USA federal courts plan to destroy all records on judicial cases that did not go to trial that were filed between 1970 and 1995 and reduce the current retention time for other records from 25 to 15 years.

The reason is saving money. Preserving those files cost over $6.2 million last year. The new plan “will help save $7.7 million over the next 10 years”.

Of course, this is causing great concern among legal historians and advocates for public access to important information. Courts should identify records considered historic to prevent them from being destroyed, but this is costly and, above all, intrinsically flawed procedure: “No one can fully anticipate what’s important, even with a [historical] checklist, trends will be missed”, said law professor and legal history scholar Daniel R. Ernst.

This is why and how bits are better than paper. There is a lot of concern that moving from paper to bits makes information unaccessible after just a few years, but if all those records had been digital instead of paper files, conserving them would have been immensely less expensive. Probably there is no money to digitize them today, but that is another issue.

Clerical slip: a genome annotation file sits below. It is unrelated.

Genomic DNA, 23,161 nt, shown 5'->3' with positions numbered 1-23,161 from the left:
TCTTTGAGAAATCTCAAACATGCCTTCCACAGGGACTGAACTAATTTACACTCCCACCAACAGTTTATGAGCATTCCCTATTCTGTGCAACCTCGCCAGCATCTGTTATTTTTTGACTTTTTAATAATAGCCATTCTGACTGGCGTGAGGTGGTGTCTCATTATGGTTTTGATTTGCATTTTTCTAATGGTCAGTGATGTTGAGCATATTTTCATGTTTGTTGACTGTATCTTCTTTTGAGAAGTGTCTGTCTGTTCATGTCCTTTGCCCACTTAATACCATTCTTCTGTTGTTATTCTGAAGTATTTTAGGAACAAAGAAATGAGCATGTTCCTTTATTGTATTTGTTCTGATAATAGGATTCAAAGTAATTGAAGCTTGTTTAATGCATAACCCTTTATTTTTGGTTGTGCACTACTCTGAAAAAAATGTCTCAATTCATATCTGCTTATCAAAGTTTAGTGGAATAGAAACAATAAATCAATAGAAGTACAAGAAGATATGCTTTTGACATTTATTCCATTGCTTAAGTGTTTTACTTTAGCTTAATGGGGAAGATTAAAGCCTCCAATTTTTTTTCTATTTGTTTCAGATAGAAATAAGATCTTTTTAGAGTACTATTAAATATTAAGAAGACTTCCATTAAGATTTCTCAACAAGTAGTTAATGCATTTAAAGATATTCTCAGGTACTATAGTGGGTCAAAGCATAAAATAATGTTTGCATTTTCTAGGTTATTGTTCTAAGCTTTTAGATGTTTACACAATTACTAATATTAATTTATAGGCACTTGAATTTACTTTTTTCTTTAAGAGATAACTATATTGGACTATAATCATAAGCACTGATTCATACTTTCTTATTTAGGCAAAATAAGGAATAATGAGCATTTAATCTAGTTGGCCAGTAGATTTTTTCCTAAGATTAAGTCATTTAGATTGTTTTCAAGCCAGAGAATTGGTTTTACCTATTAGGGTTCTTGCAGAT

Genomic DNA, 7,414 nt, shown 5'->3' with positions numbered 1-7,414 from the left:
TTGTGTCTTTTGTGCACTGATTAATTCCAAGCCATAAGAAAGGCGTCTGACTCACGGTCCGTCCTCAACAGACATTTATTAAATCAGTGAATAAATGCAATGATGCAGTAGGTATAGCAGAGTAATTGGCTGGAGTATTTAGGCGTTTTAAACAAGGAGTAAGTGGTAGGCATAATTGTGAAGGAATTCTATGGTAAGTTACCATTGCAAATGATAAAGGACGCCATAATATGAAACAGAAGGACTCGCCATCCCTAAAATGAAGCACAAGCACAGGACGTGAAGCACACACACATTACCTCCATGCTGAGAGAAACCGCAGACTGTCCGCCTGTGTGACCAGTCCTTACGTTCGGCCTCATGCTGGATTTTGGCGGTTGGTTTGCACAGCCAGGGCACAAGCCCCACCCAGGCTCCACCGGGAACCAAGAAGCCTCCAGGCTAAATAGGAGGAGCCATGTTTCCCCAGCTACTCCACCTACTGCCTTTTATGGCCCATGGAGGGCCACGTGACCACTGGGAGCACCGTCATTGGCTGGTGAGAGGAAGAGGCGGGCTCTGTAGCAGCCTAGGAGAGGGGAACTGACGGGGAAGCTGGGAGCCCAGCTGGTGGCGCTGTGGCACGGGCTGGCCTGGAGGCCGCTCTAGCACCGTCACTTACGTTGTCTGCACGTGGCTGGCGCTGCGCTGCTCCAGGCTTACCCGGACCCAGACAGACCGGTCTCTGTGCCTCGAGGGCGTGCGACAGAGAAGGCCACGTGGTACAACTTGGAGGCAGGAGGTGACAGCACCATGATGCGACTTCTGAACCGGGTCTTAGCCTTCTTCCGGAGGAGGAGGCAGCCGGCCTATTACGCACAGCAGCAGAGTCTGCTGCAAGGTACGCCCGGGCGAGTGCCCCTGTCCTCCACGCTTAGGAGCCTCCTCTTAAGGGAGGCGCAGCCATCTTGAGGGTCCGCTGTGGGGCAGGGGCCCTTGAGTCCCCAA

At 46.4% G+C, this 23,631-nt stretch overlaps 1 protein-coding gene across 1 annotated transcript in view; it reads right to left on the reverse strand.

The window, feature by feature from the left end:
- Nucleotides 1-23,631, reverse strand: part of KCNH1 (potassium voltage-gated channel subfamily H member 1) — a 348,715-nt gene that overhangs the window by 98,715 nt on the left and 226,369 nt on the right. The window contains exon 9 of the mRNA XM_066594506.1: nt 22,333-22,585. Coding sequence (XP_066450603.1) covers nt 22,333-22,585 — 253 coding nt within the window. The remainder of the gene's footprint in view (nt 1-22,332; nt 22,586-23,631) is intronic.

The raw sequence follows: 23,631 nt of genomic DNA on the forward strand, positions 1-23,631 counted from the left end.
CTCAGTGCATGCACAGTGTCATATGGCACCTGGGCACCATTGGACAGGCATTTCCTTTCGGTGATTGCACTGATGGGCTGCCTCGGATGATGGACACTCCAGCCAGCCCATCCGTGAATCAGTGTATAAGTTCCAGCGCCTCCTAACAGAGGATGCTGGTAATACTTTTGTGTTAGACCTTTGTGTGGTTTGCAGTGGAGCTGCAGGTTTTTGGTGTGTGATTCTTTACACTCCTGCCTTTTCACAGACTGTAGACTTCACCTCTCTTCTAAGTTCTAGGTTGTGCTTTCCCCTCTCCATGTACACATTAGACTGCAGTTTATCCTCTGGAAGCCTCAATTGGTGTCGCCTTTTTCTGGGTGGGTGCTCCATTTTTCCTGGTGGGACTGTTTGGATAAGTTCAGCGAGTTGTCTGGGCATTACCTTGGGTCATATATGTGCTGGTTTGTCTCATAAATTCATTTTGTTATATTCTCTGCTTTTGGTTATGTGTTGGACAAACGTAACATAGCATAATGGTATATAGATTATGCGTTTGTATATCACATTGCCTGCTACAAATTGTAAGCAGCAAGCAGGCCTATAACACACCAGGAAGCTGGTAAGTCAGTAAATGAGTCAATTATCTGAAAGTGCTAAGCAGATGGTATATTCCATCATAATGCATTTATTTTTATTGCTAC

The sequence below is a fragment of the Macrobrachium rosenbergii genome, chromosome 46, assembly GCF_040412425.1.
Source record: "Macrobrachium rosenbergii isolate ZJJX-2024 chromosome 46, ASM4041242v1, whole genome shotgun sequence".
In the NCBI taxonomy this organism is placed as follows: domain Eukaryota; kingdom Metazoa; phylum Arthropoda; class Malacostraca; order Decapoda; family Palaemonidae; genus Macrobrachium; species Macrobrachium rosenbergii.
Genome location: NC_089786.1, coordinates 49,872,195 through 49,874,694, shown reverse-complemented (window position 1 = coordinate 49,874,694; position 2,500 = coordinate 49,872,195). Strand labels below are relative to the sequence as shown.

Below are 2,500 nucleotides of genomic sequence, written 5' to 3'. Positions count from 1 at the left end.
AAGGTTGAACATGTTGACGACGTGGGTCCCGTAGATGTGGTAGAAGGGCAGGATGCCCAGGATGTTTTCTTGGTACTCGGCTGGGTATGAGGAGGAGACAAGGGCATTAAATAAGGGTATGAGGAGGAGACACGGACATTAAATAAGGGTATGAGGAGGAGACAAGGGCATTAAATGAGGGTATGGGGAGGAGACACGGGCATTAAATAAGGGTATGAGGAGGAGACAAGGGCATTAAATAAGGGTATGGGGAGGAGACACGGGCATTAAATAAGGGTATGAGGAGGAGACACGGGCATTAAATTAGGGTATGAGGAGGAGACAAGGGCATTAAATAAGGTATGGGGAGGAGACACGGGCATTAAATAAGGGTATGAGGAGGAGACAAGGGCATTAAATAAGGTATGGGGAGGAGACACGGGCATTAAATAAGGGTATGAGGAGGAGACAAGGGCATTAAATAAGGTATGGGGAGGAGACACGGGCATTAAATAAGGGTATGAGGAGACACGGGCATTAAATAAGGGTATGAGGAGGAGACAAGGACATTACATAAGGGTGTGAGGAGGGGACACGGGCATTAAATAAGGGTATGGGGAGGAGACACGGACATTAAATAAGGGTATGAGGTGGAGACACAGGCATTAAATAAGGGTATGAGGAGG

Bits can be automatically copied without losses from one physical support to another (from floppies to DVDs, from DVDs to USB keys and so on). This, and the fact that they can store any type of information (movies, CAD projects…), not just what is printable on paper, makes them a much more durable archival system than non-digital media.

The main reason why digital information is, indeed, often lost after just a few years these days is our stupidity and ignorance. As long as we tolerate that important public information is recorded in file formats that are only readable with certain version of certain programs, that information will continue to disappear as soon and as frequently as software programs change.

To know more about the importance of open file formats, please read the slides of this (non-technical!) seminar of mine, or my other articles on the same theme and on the limits of today’s ebooks.